Tetanus, commonly called lockjaw, is a bacterial disease that affects the nervous system. Due to widespread immunization, tetanus is now a rare disease.

Disease Fact Sheet

Disease Facts

Tetanus occurs more often in older people and in agricultural workers where contact with animal manure is more likely and immunization is inadequate.

Tetanus is contracted through a wound which becomes contaminated with the organism. It is not transmitted from person to person.

The tetanus germ is present throughout the environment and is commonly found in soil contaminated with manure.

A common first sign of tetanus is muscular stiffness in the jaw (lockjaw), followed by stiffness of the neck, difficulty in swallowing, rigidity of abdominal muscles, spasms, sweating and fever.

The incubation period is usually eight days but may range from three days to three weeks. Shorter incubation periods are associated with more heavily contaminated wounds.

Recovery from tetanus may not result in immunity. Second attacks can occur and immunization is indicated after recovery.

Wounds should be thoroughly cleaned, and dead or devitalized tissue removed. If the patient has not had a tetanus toxoid booster in the previous 10 years, a single booster injection should be administered on the day of injury. For severe wounds, a booster may be given if more than five years have elapsed since the last dose. Tetanus immune globulin (TIG), antitoxin or antibiotics may be given if the patient has not been previously immunized with a series of at least three doses of toxoid.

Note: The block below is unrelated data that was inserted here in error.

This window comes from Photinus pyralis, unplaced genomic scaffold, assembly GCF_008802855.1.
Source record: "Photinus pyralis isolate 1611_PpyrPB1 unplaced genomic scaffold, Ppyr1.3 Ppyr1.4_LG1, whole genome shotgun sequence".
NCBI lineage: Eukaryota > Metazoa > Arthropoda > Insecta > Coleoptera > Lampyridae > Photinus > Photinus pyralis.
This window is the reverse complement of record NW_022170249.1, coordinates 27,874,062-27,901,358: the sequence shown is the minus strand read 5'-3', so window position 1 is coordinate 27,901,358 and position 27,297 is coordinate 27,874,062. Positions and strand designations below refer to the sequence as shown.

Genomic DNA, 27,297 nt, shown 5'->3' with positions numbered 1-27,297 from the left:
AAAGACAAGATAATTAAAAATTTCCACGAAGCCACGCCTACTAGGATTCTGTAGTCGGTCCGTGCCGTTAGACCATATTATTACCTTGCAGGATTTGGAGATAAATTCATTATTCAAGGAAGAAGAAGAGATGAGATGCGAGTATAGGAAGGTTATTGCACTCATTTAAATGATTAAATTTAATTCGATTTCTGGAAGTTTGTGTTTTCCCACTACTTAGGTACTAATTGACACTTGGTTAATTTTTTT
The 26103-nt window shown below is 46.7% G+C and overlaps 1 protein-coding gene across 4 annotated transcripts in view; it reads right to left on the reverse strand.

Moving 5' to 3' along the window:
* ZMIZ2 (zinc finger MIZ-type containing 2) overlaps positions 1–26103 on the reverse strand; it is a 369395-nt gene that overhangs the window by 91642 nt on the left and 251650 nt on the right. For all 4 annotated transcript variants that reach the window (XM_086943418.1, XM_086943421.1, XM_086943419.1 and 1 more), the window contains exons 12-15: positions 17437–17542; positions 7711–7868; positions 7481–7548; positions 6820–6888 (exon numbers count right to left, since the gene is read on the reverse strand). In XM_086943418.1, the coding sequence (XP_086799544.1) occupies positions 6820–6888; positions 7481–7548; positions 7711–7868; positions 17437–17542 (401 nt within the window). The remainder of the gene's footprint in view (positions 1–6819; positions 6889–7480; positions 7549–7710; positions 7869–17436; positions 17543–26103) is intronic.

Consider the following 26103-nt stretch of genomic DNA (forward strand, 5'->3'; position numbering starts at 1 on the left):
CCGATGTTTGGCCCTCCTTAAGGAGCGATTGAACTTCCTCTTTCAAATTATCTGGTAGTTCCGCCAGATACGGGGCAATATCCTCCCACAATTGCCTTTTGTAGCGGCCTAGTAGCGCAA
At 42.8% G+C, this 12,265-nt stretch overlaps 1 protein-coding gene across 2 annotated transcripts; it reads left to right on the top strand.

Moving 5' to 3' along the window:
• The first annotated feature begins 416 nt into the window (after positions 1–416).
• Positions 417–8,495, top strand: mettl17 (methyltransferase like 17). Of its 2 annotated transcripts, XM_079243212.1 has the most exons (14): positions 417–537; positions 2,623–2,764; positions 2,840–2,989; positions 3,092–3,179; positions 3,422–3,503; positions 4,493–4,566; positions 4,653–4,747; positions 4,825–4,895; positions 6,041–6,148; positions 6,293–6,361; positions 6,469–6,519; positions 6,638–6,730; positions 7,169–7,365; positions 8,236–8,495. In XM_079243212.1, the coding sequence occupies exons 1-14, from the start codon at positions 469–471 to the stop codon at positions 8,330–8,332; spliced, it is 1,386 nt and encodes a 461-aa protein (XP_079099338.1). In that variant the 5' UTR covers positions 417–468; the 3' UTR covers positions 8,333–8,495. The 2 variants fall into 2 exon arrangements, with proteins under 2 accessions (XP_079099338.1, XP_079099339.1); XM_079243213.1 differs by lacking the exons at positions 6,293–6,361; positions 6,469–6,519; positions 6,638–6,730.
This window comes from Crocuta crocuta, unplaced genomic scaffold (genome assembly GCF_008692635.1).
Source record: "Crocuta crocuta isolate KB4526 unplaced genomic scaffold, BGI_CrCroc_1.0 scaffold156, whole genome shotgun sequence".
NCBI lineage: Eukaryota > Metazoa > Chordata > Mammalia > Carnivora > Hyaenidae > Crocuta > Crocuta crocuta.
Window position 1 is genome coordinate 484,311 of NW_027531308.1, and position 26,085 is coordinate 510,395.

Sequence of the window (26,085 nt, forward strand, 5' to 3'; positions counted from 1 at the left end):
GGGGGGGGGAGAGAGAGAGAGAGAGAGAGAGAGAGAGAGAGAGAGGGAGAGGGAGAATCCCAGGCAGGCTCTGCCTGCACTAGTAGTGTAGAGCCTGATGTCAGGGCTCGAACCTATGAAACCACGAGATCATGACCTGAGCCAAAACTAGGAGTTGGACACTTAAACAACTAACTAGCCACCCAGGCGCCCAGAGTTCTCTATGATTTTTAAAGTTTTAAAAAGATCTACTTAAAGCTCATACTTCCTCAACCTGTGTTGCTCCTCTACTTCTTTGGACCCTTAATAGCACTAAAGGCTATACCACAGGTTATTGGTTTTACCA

Complications include spasm of the vocal cords and/or spasms of the respiratory muscles causing interference with breathing. Other complications include fractures of the spine or long bones, hypertension, abnormal heartbeats, coma, generalized infection, clotting in the blood vessels of the lung, pneumonia and death.

An effective vaccine called tetanus toxoid has been available for many years. Tetanus toxoid in combination with diphtheria toxoid and pertussis vaccine (DTP) is given at two, four, six and 15 months of age, and between four and six years of age. Children who are seven years of age or older should receive Td (tetanus and diphtheria) toxoid. A tetanus booster shot is recommended every 10 years.

Learn About Immunizations in South Dakota

The single most important preventive measure is to maintain a high level of immunization in the community.


This material is provided by the South Dakota Department of Health for informational purposes only and is not a substitute for medical care. We are not able to answer personal medical questions. Please see your health care provider concerning appropriate care, treatment, or other medical advice.

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